Founded in 1974, the Winnipeg Film Group (WFG) is central to any history of independent and experimental filmmaking in Canada. The WFG Case Study is extending the preservation efforts the Film Group itself has undertaken in recent years, digging deep into their archives to identify those films sidelined or subordinated in conventional histories of the organization. These works have the capability of transforming our understanding of the city, its cinema, and the cultures that converge here.
At its heart, the WFG Case Study poses two key questions:
1) What can the audio-visual archive reveal about a city shaped by immigration, but built on Indigenous land?
2) How can the work of women filmmakers be re-centered in narratives of both the Winnipeg Film Group and the city’s larger cinematic history?
The Winnipeg Film Group offers the opportunity for a study that recognizes the richness of local production, as well as the ways in which the local is connected to the national and the global. The WFG’s deep connections to, and long affiliations with, filmmakers and independent filmmaking organizations nationwide ensure that its story is a pathway to understanding the history of independent Canadian cinema and the presence it has had on the world stage.
Given the long history of archival and found footage filmmaking in Winnipeg, the Case Study has also planned for artistic commissions and collaborations. The WFG Case Study understands the archive not simply as a destination or resting place for films, but as an origin and catalyst for them as well. Filmmakers, scholars, and curators all have a part to play in ensuring the film archive is a resource as well as a repository, and that it speaks to the future as much as the past.
About The Winnipeg Film Group
The Winnipeg Film Group is an education, production, exhibition, and distribution centre committed to promoting the art of the moving image. Founded in 1974, the WFG began distributing locally made films in 1981 to help serve Manitoba filmmakers who were creating work, but didn’t have the knowledge or resources to seek out screenings or sales for their work.
The Winnipeg Film Group and the University of Winnipeg are located on Treaty 1 Territory and on the ancestral lands of the Anishinaabeg, Cree, Oji-Cree, Dakota, and Dene Peoples and in the homeland of the Métis Nation. As we undertake this project, we offer our respect and gratitude to the traditional caretakers of this land. At the heart of the Winnipeg Film Group Case Study is the desire to understand how the audio-visual archive serves as both a record of historical inequities and an opportunity to engage in the processes of decolonization. Located at the convergence of the Red and Assiniboine Rivers, a cultural meeting place for 6,000 years, Winnipeg is the ideal site on which to re-examine and reconsider connections between the arts, the archive, and Indigenous-settler relations.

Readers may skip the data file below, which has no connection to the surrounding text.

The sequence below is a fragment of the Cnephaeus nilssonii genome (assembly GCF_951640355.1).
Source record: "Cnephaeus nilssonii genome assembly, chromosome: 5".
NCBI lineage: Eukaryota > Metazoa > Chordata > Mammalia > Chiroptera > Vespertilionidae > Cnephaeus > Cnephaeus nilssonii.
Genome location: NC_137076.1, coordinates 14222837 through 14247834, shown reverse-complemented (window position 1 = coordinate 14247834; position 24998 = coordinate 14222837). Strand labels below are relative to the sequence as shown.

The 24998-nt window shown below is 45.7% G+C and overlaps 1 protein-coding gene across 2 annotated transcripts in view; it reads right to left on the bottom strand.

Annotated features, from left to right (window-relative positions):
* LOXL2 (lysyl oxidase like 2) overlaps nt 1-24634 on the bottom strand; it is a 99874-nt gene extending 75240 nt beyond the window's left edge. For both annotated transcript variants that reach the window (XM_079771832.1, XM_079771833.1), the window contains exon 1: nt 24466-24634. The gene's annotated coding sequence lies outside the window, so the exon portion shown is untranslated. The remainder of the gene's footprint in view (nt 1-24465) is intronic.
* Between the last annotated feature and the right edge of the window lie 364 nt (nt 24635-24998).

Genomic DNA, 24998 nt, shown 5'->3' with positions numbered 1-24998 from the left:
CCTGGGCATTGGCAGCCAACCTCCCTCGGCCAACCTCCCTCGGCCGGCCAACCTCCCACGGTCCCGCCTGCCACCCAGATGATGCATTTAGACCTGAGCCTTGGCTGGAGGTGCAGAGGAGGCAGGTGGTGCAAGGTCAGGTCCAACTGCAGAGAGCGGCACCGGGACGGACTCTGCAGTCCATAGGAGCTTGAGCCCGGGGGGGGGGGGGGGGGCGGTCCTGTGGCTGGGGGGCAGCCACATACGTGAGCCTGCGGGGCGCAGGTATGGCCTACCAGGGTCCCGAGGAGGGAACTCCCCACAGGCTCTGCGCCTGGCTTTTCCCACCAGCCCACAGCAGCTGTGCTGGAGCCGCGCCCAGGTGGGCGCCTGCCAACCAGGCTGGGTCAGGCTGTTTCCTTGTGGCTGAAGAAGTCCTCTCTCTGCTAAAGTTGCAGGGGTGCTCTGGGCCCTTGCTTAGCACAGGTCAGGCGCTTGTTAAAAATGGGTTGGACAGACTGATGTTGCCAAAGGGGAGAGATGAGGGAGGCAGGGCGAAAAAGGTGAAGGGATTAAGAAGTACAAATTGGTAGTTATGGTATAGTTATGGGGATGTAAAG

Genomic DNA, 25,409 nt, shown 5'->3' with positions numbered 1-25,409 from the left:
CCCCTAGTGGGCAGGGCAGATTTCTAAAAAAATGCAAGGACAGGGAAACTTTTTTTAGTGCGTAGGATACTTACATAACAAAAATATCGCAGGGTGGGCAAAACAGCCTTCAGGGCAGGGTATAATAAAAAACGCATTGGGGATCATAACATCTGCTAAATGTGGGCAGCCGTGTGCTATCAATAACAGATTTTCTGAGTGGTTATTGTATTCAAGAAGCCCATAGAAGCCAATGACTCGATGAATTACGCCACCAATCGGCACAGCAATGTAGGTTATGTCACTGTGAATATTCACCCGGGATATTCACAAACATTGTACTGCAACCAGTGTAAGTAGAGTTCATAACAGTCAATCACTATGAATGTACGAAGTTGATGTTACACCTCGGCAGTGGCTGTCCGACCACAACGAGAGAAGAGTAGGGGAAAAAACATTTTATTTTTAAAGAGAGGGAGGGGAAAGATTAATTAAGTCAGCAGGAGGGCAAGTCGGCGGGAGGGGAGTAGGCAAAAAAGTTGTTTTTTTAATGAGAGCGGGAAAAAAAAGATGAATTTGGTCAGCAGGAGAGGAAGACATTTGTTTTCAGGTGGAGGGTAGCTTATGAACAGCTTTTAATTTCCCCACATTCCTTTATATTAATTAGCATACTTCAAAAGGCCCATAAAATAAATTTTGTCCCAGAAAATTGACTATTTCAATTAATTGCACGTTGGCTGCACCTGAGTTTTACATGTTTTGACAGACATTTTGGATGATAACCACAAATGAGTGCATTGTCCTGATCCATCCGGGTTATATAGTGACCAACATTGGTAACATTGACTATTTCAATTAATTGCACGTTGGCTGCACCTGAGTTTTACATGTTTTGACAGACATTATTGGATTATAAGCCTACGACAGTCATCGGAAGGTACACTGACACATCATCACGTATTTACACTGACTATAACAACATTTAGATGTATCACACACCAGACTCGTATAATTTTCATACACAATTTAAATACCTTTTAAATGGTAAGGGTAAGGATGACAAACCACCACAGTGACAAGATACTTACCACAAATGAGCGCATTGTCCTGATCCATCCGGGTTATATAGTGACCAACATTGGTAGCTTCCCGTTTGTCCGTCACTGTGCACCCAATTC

Andrew Burke is an Associate Professor in the Department of English at the University of Winnipeg. He is the author of The Past Inside the Present: Cultural Memory and the Canadian 70s, which will be published in the fall of 2019. His research on space, place, architecture, cinema, music, memory, and media formats have been published in a number of journals and edited collections. His current project, “Cinema and the Object World of Modernity,” examines how sixties and seventies cinema serves as an invaluable archive of the everyday, capturing the processes of postwar modernization in the incidental objects that populate screen space.
Mahlet Cuff is an interdisciplinary artist from Treaty one territory so called Winnipeg, Manitoba that uses mediums such as photography, collaging and poetry. Through their work she hopes to create more awareness about the lack of representation of women of colour, queer people of colour in media. Their work has been shown at local galleries and events such as Ace Art inc and Black Space’s (Nuit blanche’s) Nuit Noire. Their work has been shown at the Art Space Window Gallery, Flip Fest, and in the artist run center “Tea Base” in Toronto, Ontario. She explores topics of feminism, Blackness and gender through her artistic and activist practice.
Monica Lowe has been the Distribution Director at the Winnipeg Film Group since 2006. She has spearheaded many important projects, such as the re-striking of Guy Maddin’s Archangel and the construction of a climate-controlled media vault. She was the Editor on Finding Focus: Framing Canadian Métis and First Nations on Film, and the Managing Editor on Place: 13 Essays, 13 Filmmakers, 1 City. Monica founded the Women’s Film & Video Network in 2015 and is one the founding members of VUCAVU, a comprehensive distribution platform for independent Canadian film and video. Monica served as the Chair of Nuit Blanche Winnipeg between 2012 and 2018. In July 2018 Monica was promoted to Deputy Director of the Winnipeg Film Group.
Stephanie Poruchnyk-Butler is a queer femme writer, artist and workshop facilitator from Winnipeg, Manitoba. She is the creator of several independently published zines, as well as a co-founding member of feminist arts collective, Sappho Zine (2012-2016). Building community through collaborative art making is a passion of hers, and she have been facilitating workshops for children, teenagers and adults at various arts organizations for over six years. Stephanie is thrilled to be assisting with Archive/Counter Archive, as part of her role as Distribution Coordinator at the Winnipeg Film Group.